Why There is No Substitute for Trust in Finance
Trust has a place of value and significance in any conversation. This is particularly true in the context of finance – for financial advisers and financial institutions. Here, trust is central.
For the financial entity, trust is a key strategic asset. And, you can understand why. It strengthens customer relationships and fosters deeper and more meaningful engagement. It creates a competitive advantage and opportunities for growth.
For the customers using the financial product or service, trust is pivotal to be established before any transaction takes place. It boosts the customers’ confidence and creates an environment conducive for such an exchange.
From the customers’ point of view, trust is essential if they are to feel safe and secure in revealing details about their financial positions, goals and ambitions. Not to mention, the personal sensitive information regarding their identity, money and assets. The onus is on the financial institutions to be able to keep the details confidential and exercise prudence under all circumstances.
The question of trust begs greater attention in our digital age when online thefts, scams and hacks are common. This has caused the unbundling of trust. Hackers can steal sensitive details from systems and even recover credentials that give them direct access to your account (phishing). Online identity thefts are common too, where hackers impersonate you to gain access to your online accounts such as shops, clubs and memberships.
It is imperative that both – the financial entities (including the advisers and the institutions) as well as the customers be aware and vigilant. And take measures that reduce (and finally, eliminate) their impact.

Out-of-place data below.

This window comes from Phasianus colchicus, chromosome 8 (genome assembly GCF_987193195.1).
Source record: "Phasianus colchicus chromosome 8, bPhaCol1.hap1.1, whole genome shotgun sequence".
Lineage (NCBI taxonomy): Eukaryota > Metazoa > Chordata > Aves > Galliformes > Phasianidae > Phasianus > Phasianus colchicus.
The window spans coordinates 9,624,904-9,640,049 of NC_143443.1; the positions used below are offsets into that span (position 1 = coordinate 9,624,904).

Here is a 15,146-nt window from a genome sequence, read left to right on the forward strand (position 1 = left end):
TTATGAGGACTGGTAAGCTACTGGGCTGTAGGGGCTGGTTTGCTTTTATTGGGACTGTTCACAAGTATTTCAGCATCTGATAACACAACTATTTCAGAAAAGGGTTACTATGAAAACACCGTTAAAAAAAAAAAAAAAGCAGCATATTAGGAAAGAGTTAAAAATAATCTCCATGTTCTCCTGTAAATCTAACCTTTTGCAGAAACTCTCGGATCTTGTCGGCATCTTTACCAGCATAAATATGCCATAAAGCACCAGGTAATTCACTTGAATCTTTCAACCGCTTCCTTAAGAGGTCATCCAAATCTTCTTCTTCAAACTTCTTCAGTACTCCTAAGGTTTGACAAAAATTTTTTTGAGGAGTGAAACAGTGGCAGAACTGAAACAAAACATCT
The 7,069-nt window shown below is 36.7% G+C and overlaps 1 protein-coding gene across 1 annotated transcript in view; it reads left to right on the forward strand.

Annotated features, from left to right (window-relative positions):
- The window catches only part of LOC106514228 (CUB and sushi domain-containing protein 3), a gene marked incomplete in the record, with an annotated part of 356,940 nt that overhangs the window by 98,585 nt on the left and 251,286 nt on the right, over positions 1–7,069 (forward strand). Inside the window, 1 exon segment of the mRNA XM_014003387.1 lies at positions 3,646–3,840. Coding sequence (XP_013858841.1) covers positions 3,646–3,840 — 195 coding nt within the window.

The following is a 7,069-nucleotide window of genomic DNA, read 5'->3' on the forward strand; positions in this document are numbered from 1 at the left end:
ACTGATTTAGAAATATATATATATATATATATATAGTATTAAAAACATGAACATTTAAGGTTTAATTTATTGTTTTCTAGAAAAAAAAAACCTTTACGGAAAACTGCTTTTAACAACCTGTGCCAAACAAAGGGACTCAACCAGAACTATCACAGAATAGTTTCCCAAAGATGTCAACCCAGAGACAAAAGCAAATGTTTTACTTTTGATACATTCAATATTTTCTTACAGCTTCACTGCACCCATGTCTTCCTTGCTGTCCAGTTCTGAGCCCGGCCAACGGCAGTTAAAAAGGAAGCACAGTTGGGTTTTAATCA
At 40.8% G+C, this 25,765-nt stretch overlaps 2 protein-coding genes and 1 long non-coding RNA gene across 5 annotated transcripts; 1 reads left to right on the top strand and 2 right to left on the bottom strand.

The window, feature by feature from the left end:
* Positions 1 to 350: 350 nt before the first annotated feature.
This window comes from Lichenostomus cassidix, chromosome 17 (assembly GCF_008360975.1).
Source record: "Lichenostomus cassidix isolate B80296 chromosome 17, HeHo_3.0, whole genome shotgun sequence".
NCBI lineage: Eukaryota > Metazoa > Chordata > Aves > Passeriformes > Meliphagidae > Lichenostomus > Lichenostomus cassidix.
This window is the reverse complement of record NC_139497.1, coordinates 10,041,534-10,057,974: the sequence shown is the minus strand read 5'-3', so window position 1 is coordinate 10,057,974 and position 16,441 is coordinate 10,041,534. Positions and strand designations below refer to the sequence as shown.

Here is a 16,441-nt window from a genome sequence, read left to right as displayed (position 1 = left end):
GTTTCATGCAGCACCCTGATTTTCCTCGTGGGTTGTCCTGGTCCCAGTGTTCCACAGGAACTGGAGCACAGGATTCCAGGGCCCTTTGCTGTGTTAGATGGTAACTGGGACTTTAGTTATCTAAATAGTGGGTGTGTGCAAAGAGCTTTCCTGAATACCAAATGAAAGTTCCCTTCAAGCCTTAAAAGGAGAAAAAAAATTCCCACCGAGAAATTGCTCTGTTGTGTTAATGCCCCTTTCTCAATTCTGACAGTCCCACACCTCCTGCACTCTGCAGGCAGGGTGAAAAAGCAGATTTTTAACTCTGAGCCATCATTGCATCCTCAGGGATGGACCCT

In this week’s blog post, we discuss our perspective on trust and why it is important. There is really no substitute for trust in finance – Let’s see why.
Trust in the current context
The findings from the Banking Royal Commission and other recent incidents and reports of misconduct on the part of financial institutions have contributed to the atmosphere of distrust. In such a situation, rebuilding trust is indeed a big priority for the industry.
We’ve seen the industry respond by doing just that - From implementing recommendations that ensure greater prudence and informed decision making, to applying improvements in processes and protocols governing financial advice and instruments, there have been several changes.
Fintech and technology
While technology (and fintech, particularly), have the ability to provide solutions that are cheaper, faster and sometimes smarter too, there are several inherent threats in their value proposition. For example, with the relatively new and untested blockchain technology that supports cryptocurrencies. These cryptocurrencies are introducing a new degree of volatility and instability in the market. The same goes for fintech that are in their very nascent stages – creating a new basis of trust and working on the premise of an assumed trust, until the gaps in their approach are exposed.
For financial advisers
For financial advisers such as us, who offer financial advice, the question of trust is the most immediate one. Trust governs everything – from building a deeper understanding of the customers’ nature, wants and aspirations, to dispelling misinformation, having an open conversation and making relevant suggestions. Credentials – qualifications, certifications and exams, experience and reputation – are all pillars of trust for us.
With a combined experience of over 60 years of consulting, we are committed to our client’s welfare. Trust and credibility are our core values. And we are doing our bit in bringing these to the forefront in our practice and in all of our relationships.
If you are looking for sound financial advice that is rooted in trust, ethics and integrity we are your advisers of choice. Come talk to us today.
General Advice Disclaimer
The information contained on this website and in this blog-post is general in nature and does not take into account your personal situation or circumstance. It is recommended that you consider and use the information provided responsibly, and where appropriate, seek professional advice from a financial adviser.
Although, every effort has been made to verify the accuracy and correctness of information, Oakmont Financial Group, together with our consultants, officers, agents, and employees, disclaim all liability for any loss or damage suffered by any persons directly or indirectly relying on this information.